In the next talk Gervase Markham talked about his experience working for Mozilla on legal and license questions. First the speaker summarized what kind of requests he gets most:
- There are lots of technical support requests.
- Next on the top list is the question for whether or not shipping Mozilla with a set of modifications is ok.
- Next is an internal question, namely: Can I use this code?
- Related to that is the “We have a release in two weeks, can we ship with this code?”
- Another task is finding code that was used but is not ok.
- Yet another one is getting code licensed or re-licensed.
- Maintaining the about:license page is another task.
- Dealing with ECCV/CCATS requests is another issue that comes up often.
However there are also bigger tasks: There was the goal of tri-licensing Mozilla. The only issue was the fact that they had accumulated enough individually copyrighted contributions to make that that task really tricky. In the end they wrote a tool to pull out all contributor names, send them mails asking for permission to tri-license. After little over three years they had responses from all but 30 contributors. As a result the “find this hacker” campaign was launched on /. and other news sites. In the end most could be found.
As another step towards easier licensing the MPL 2 replacing 1.1 was introduced – it fixes GPL/ASL license incompatibilities, notification and distribution requirements, the difference for initial developers and the use of conditional/Jacobson language.
There are still a few issues with source files lacking license headers (general advise that never has been tested in court is the concept of license bleeding: If there are files with and without license headers in one folder, most likely those w/o have the same license as those with. “aehem” ;)
There are lots of questions on license interpretation. This includes questions from people wanting to use Mozilla licensed software that wasn't even developed within the Mozilla foundation. Also there are lots of people who do not understand the concept of “free does not mean non-commercial use only”.
Sometimes there a license archeology task where people ask “hey, is that old code yours and is it under the Mozilla license?”
Another interesting case was a big, completely unknown blue company asking whether the hunspell module, having changed licenses so often (from BSD forked to GPL, changed to LGPL, to CC-Attr, to the tri license of Mozilla, including changed GPL stuff with the author's permission) really can be distributed by Mozilla under the MPL. After lots of digging through commit logs and change logs they could indeed verify that the code is completely clean.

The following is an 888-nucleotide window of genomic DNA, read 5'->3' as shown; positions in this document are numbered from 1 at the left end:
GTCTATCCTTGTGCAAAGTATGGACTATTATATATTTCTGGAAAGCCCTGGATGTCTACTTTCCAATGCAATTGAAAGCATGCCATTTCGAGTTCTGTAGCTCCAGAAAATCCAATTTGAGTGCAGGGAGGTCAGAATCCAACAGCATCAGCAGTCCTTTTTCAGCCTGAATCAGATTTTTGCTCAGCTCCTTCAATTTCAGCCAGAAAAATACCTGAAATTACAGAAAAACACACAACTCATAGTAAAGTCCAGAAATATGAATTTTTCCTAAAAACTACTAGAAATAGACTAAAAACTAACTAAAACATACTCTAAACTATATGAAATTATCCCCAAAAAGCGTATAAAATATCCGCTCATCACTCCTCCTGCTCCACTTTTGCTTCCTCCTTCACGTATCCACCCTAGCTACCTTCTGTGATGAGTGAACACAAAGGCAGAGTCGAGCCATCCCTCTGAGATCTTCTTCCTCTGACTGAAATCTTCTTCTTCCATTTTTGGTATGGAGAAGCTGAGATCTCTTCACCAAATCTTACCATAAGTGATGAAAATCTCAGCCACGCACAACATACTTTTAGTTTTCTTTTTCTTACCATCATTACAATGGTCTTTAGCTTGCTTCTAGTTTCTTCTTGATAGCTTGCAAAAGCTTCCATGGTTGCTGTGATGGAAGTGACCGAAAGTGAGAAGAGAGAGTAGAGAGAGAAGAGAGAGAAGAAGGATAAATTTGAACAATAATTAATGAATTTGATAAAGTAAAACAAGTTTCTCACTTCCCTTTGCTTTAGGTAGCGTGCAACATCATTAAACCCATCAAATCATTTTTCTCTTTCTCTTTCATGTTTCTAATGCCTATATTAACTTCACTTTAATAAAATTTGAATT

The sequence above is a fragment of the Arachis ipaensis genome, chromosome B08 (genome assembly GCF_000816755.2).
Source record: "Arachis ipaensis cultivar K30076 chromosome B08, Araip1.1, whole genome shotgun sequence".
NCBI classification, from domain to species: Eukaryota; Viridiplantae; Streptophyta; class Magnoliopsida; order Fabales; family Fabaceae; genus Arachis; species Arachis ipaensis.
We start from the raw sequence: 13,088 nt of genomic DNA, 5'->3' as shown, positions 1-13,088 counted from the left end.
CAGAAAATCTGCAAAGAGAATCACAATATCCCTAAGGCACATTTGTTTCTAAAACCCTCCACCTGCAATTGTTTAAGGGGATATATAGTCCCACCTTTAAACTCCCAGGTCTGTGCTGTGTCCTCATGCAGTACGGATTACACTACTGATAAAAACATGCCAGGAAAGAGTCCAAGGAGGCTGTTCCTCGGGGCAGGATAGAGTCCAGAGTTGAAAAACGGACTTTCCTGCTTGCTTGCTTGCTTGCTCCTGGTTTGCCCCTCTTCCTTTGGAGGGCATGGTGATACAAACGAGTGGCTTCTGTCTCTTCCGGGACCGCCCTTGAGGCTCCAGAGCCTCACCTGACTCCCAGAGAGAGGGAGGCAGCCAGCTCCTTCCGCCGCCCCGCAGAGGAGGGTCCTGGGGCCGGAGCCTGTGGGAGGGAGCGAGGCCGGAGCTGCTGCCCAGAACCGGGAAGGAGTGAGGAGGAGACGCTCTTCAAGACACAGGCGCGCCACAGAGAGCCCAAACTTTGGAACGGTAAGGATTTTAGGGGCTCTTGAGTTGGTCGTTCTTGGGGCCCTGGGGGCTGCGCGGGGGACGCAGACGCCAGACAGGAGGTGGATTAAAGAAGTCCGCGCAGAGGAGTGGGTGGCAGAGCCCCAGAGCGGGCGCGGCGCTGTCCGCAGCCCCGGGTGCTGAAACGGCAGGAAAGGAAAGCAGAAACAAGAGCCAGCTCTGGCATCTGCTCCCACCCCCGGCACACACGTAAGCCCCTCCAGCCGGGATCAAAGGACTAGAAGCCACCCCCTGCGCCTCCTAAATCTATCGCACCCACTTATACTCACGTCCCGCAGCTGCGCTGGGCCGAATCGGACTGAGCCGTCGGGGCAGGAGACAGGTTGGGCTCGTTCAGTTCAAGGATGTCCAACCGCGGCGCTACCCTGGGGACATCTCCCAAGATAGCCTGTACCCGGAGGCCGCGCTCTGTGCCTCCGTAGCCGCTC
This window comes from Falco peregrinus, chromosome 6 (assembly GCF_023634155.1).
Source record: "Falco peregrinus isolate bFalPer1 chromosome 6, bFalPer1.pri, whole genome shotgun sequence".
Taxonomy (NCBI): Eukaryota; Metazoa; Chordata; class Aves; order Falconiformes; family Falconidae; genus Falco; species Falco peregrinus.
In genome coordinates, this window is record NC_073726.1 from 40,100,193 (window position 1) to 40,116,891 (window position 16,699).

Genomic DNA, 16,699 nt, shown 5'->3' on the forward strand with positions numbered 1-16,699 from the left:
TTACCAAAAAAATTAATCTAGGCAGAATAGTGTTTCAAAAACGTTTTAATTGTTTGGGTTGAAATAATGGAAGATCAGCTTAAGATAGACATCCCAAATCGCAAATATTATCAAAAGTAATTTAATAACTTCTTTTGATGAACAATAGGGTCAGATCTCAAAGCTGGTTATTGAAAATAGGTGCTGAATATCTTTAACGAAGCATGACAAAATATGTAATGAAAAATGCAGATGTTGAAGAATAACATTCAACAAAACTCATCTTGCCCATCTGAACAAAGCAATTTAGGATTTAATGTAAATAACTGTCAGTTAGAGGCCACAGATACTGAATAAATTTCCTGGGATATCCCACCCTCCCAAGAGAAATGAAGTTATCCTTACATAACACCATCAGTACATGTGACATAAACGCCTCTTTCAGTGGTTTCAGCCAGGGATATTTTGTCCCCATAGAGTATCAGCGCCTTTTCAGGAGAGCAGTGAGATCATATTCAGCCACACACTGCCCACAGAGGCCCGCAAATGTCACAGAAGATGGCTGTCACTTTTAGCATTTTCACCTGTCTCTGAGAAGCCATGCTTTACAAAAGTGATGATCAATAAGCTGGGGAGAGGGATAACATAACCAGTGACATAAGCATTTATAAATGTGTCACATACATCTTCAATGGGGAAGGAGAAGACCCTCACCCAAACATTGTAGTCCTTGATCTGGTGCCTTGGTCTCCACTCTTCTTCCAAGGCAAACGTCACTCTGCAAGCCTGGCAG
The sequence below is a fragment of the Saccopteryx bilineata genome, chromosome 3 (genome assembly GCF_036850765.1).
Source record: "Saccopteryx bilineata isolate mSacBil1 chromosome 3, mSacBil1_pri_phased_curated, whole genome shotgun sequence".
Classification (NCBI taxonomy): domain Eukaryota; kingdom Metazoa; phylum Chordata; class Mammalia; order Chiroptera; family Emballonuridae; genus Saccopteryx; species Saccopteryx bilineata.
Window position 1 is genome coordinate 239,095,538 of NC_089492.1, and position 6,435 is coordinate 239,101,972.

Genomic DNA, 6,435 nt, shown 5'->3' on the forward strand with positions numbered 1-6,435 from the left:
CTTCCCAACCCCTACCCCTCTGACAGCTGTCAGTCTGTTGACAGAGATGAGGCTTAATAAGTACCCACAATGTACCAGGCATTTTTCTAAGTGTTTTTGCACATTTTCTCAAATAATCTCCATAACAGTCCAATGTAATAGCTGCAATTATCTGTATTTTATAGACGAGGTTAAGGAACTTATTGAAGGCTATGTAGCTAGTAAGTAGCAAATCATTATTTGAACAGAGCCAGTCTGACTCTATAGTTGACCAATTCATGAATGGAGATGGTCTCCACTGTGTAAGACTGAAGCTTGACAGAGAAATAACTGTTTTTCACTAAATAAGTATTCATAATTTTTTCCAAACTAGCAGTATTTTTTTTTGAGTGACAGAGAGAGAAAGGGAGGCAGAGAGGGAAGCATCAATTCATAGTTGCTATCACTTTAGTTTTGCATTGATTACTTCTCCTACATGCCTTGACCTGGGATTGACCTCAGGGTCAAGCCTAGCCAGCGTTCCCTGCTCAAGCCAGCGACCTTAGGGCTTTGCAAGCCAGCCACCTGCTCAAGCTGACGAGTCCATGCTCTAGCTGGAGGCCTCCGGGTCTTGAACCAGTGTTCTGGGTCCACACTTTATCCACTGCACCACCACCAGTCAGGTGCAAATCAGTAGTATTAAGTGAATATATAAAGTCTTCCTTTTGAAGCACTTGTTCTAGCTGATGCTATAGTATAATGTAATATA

Then there was the case of Firefox OS which was a fast development effort, involving copying lots of stuff from all over the internet just to get things running. A custom license scanner written to verify all bits and pieces was finally implemented and used to give clearance on release. It found dozens of distinct versions of the Mozilla and BSD licenses (mainly due to the fact that people are invited to add their own name to it when releaseing code). As a result there now is a discussion on OSI to discourage that behaviour to keep the number of individual license files to ship with the software down to a minimal number.
The speaker's general recommendation on releasing small software projects under a non-copyleft license was to use the CC-0 license, for larger stuff his recommendation was to go for the ASL due to its patent grant clauses. Even at Mozilla quite a few projects have switched over to Apache.
There also were a few license puzzlers:
- OpenJDK asked for permission to use their root-store certificates. Unfortunately at the time of receiving them they had not been given any sort of contract under which they may use them. *ahem*
- The case with search engine icons … really isn't … so much different.
There also tend to be some questions on the Firefox/Mozilla trademarks ranging from
- “can I use your logo for purpose such'n'such”?
- ”Do you have 'best viewed in...' button”? - Nope, as we generally appreciate developers writing web sites that comply with web standards instead of optimizing for one single browser only.
- They did run into the subscription on download scam trap and could stop those sites due to trademark infringement.
- Most of this falls under fair use – especially cases like Pearson asking for permission (with a two-page mail + pdf letter) to link to the mozilla web site...
In general when people ask for permission if they do not need to ask: Tell them so but give them permission anyway. This is in order to avoid an “always-ask-for-permission” culture, and really to keep the number of requests down to those that are really necessary. One thing that does need prior permission though is shipping Firefox with a bunch of plugins pre-installed as a complete package.
On Patents – Mozilla does not really have any and spends time (e.g. on OPUS) avoiding them. On a related note there sometimes even are IPO requests.